Softball and Track & Field End Seasons at WAC Championships


Jordie Simpson

Bri Rogers, Track and Field team member pictured at the Seattle U track entrance.

This past weekend, Seattle University softball and track & field competed in their respective Western Athletic Conference (WAC) Championships. While neither team took home the title, both put up impressive performances. 

Senior Isaiah Payne, a business management and marketing double major, ran in his last Outdoor Track and Field WAC Championship and was proud of what the track & field team produced.

“I think the results were pretty good,” Payne said. “People were doing their best. We had a bunch of season-bests and some school records too.”

Junior Bryana Rogers earned All-WAC Second Team honors after placing sixth at the meet. She set a personal best of 12.04 meters in the women’s triple jump, putting her at second in school history and earning her the only individual points for Seattle U at the meet. 

Rogers, a psychology major, reflected on her accomplishments this past weekend. 

“I PR’d in the triple jump, which was good,” Rogers said. “I had goals of going further, but considering that I had two injuries the past month, it was amazing that I was able to compete and be out there.”


Seattle U softball signage on Logan Field. (Jordie Simpson)

Various athletes excelled, including the men’s 4×400 relay team composed of Payne, Freshman Miguel Rosario III, Sophomore Matthew Holme and Junior Alex Jensen. They finished with a time of 3:15.87, putting them third in Seattle U history.

Rosario, who had a stand-out freshman season, also ran a time of 10.66 seconds in the 100 meter dash, placing him third in school history.

Another freshman, Jamaari Jefferson, had a record-breaking performance in the men’s long jump, setting a new personal best of 7.00 meters and becoming the first Redhawk to do so. On the women’s side, Freshman Reyna Dismukes set a personal best, jumping 5.65 meters, which moved her to third in school history.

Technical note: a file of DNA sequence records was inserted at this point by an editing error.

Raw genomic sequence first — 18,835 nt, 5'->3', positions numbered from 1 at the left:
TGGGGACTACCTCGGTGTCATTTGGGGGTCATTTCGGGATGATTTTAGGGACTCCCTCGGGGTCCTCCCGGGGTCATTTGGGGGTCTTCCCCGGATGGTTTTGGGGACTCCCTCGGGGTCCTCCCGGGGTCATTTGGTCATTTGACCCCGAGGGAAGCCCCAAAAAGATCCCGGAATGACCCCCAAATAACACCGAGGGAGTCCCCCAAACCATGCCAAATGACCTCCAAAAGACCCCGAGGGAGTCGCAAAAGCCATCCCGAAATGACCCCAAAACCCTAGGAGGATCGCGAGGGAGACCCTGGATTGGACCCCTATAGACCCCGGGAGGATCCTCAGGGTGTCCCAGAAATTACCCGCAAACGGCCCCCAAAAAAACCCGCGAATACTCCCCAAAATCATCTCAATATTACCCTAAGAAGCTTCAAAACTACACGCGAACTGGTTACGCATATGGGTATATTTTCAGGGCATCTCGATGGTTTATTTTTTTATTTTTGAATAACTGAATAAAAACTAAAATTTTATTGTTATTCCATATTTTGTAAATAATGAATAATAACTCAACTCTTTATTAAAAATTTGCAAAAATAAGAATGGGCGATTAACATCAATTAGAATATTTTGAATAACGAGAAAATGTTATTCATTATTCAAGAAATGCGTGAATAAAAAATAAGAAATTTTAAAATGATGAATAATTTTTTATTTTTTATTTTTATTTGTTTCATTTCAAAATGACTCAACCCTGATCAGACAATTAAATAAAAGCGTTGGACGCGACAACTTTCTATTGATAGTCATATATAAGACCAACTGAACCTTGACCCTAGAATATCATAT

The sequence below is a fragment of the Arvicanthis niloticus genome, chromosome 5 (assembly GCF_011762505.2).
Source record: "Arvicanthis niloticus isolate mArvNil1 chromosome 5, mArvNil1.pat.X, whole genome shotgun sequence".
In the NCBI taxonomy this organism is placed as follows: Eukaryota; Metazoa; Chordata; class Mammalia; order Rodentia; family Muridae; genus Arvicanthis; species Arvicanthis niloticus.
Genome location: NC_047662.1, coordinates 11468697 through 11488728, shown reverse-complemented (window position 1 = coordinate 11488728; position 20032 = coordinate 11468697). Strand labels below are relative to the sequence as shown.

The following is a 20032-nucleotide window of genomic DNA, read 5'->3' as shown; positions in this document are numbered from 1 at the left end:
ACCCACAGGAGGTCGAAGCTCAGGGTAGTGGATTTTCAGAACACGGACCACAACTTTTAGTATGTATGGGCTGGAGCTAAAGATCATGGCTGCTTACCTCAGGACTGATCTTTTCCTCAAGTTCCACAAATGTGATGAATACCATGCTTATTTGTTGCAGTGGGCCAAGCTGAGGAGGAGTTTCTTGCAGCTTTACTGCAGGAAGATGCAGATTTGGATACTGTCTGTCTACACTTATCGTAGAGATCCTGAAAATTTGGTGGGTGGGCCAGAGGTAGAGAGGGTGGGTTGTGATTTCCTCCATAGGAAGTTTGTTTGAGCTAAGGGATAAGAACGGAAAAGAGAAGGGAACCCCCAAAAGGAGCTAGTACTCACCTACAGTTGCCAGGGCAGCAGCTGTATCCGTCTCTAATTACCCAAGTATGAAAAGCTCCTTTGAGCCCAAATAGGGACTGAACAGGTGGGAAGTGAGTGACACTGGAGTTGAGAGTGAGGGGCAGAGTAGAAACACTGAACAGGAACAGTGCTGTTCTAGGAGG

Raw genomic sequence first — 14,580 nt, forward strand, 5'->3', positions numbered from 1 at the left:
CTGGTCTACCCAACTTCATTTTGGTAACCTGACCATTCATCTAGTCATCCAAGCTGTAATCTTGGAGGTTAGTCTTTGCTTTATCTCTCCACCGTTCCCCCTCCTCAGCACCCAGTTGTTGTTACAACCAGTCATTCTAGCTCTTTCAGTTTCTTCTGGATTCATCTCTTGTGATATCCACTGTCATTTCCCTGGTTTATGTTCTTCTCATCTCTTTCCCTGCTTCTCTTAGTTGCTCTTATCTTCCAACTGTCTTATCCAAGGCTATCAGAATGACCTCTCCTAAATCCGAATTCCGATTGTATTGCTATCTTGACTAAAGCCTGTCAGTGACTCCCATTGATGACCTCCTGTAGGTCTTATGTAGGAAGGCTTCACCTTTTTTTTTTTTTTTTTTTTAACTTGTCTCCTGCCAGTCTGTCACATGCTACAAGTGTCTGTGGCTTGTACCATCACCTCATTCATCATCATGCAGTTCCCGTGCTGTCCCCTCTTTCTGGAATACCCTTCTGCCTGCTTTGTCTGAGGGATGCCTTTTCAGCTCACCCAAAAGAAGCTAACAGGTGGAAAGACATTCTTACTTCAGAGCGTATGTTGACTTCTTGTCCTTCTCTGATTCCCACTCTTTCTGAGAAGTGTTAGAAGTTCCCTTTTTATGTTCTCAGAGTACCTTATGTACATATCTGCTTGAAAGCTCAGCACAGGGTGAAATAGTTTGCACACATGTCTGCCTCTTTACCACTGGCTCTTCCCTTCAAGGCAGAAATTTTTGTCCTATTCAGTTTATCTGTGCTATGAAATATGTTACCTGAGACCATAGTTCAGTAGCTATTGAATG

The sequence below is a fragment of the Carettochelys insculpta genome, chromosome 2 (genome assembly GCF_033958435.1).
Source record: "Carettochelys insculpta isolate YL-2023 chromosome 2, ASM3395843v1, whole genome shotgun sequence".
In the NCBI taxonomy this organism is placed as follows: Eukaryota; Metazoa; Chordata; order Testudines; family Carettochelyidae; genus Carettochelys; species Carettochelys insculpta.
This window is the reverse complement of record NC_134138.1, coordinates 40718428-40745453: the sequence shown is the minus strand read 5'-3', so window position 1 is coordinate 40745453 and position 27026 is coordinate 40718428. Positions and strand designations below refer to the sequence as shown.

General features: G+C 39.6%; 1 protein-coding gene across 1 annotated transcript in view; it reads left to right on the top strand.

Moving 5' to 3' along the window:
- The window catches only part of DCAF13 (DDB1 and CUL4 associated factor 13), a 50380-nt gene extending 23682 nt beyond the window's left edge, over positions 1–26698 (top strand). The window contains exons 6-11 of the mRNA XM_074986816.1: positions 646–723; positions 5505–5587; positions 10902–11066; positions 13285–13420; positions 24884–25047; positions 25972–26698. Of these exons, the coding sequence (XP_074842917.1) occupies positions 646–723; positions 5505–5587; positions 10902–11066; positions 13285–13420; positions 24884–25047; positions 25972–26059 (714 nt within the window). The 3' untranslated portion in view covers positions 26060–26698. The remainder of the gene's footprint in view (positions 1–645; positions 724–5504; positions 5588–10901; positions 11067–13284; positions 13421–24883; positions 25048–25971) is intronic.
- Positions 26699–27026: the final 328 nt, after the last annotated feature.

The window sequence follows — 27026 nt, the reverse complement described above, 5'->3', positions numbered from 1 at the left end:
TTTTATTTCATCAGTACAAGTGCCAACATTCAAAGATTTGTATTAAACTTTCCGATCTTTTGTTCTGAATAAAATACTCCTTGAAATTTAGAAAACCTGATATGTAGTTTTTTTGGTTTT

Despite weather delays due to lightning and flooding, Assistant Coach Jordana LeSavage was satisfied with the team’s final results.

“The group had a solid showing and was able to rise to the occasion. They were able to step up and match the level of intensity that is present at the conference championships,” LeSavage said. 

Moving into next year, LeSavage is excited to see what the team can do, especially with young and returning athletes. 

“They’re a really young group, and [there is] a lot of potential within the program,” LeSavage said. “It’s just exciting that everyone is going to have the summer to reset and focus on having a year under their belt, being able to train really well and come back healthy.”

That same weekend, May 10-13, the Seattle U softball team was in Phoenix, Arizona, competing for the WAC title. After an eye-opening run, the Redhawks would ultimately come up short in the championship match against Grand Canyon University (GCU), the team ranked first in the WAC Preseason Coaches Poll.

Head Coach Geoff Hirai liked the look of the team and their performance throughout the entire tournament.

“We fought really well. We were playing really well. We had great energy, played great defense [and] had timely hitting,” Hirai said.

Prior to the championship game, the team went 3-1 in the tournament. The Redhawks faced off against California Baptist University in their first game of the double-elimination style tournament, winning 3-1. 

Following their win, Seattle U played Utah Tech University, the tournament’s top seed. Senior pitcher Stefanie Madrigal’s performance on the mound that day helped lead the Redhawks to a 3-0 shutout victory.

The Redhawks began day three with a 4-2 loss against GCU. Later that evening, the team went up against Stephen F. Austin State University, winning 10-9 in eight innings. The team’s win that night propelled them to the championship match, where Seattle U and GCU would meet once more. However, the Redhawks would fall 10-2 after five innings. 

Hirai noted that not much more could have been done, but rather that the team just ran out of steam. Despite this, the Redhawks competed with GCU well in their first matchup.

“We had our chance to win in the semifinal game. When we went into the losers bracket, we just played a lot of games in the heat and ran into a really good team,” Hirai said.

Looking forward to the next season, Hirai is ready to work as the team moves forward without some of its veteran brass.

“We’re going to replace seven seniors, and to replace [them], we have to bring in some talent,” Hirai said. “Our culture is what we have and we really strive on—our culture of working hard, getting after it every day and being passionate about playing.”

Hirai and the Redhawks will have plenty of time to test that culture and put together a solid squad for next year, as the WAC Championships marked the end of both programs’ respective seasons. The offseason themes seem to be some of the talent both teams lost, while developing star prospects.